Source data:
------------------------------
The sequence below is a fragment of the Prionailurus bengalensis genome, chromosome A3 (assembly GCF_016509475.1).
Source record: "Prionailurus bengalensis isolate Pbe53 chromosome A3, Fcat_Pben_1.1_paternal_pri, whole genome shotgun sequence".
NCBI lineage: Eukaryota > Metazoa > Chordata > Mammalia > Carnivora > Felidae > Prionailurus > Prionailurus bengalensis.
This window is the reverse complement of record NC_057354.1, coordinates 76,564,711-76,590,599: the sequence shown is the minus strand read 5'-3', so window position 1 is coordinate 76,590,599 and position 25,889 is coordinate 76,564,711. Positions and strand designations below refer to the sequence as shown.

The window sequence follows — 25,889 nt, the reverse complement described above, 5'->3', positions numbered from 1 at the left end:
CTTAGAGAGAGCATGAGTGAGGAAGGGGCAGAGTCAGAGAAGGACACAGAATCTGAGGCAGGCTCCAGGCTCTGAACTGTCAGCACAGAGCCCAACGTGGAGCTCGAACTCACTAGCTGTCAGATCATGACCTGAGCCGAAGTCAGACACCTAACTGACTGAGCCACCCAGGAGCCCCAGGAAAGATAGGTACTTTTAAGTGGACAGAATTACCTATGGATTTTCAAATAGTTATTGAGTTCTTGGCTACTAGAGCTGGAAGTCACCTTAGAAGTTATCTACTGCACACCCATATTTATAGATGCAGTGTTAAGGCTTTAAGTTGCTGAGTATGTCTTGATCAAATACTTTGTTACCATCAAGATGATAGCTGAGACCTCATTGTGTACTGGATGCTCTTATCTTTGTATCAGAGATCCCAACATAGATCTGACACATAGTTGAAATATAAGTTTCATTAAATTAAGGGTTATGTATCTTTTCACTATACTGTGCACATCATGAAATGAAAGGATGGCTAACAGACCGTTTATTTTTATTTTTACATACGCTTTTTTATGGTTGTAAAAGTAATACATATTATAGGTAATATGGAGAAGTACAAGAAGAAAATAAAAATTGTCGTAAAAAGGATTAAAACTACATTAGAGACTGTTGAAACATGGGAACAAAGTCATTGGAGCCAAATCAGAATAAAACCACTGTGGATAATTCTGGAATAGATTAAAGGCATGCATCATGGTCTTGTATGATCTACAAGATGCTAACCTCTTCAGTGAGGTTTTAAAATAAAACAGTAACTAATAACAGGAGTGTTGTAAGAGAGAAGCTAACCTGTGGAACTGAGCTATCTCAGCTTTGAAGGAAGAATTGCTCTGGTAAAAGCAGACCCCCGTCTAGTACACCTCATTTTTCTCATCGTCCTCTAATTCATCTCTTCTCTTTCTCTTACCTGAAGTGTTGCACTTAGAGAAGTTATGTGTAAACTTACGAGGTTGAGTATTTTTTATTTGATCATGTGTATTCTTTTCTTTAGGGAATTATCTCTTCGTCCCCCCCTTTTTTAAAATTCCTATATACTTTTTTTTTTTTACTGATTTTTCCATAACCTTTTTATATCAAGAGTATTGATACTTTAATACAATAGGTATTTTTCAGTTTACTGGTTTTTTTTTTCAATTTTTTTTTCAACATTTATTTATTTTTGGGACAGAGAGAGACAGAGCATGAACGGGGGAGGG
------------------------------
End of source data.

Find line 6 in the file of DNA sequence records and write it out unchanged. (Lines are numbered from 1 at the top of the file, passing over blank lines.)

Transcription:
CTTAGAGAGAGCATGAGTGAGGAAGGGGCAGAGTCAGAGAAGGACACAGAATCTGAGGCAGGCTCCAGGCTCTGAACTGTCAGCACAGAGCCCAACGTGGAGCTCGAACTCACTAGCTGTCAGATCATGACCTGAGCCGAAGTCAGACACCTAACTGACTGAGCCACCCAGGAGCCCCAGGAAAGATAGGTACTTTTAAGTGGACAGAATTACCTATGGATTTTCAAATAGTTATTGAGTTCTTGGCTACTAGAGCTGGAAGTCACCTTAGAAGTTATCTACTGCACACCCATATTTATAGATGCAGTGTTAAGGCTTTAAGTTGCTGAGTATGTCTTGATCAAATACTTTGTTACCATCAAGATGATAGCTGAGACCTCATTGTGTACTGGATGCTCTTATCTTTGTATCAGAGATCCCAACATAGATCTGACACATAGTTGAAATATAAGTTTCATTAAATTAAGGGTTATGTATCTTTTCACTATACTGTGCACATCATGAAATGAAAGGATGGCTAACAGACCGTTTATTTTTATTTTTACATACGCTTTTTTATGGTTGTAAAAGTAATACATATTATAGGTAATATGGAGAAGTACAAGAAGAAAATAAAAATTGTCGTAAAAAGGATTAAAACTACATTAGAGACTGTTGAAACATGGGAACAAAGTCATTGGAGCCAAATCAGAATAAAACCACTGTGGATAATTCTGGAATAGATTAAAGGCATGCATCATGGTCTTGTATGATCTACAAGATGCTAACCTCTTCAGTGAGGTTTTAAAATAAAACAGTAACTAATAACAGGAGTGTTGTAAGAGAGAAGCTAACCTGTGGAACTGAGCTATCTCAGCTTTGAAGGAAGAATTGCTCTGGTAAAAGCAGACCCCCGTCTAGTACACCTCATTTTTCTCATCGTCCTCTAATTCATCTCTTCTCTTTCTCTTACCTGAAGTGTTGCACTTAGAGAAGTTATGTGTAAACTTACGAGGTTGAGTATTTTTTATTTGATCATGTGTATTCTTTTCTTTAGGGAATTATCTCTTCGTCCCCCCCTTTTTTAAAATTCCTATATACTTTTTTTTTTTTACTGATTTTTCCATAACCTTTTTATATCAAGAGTATTGATACTTTAATACAATAGGTATTTTTCAGTTTACTGGTTTTTTTTTTCAATTTTTTTTTCAACATTTATTTATTTTTGGGACAGAGAGAGACAGAGCATGAACGGGGGAGGG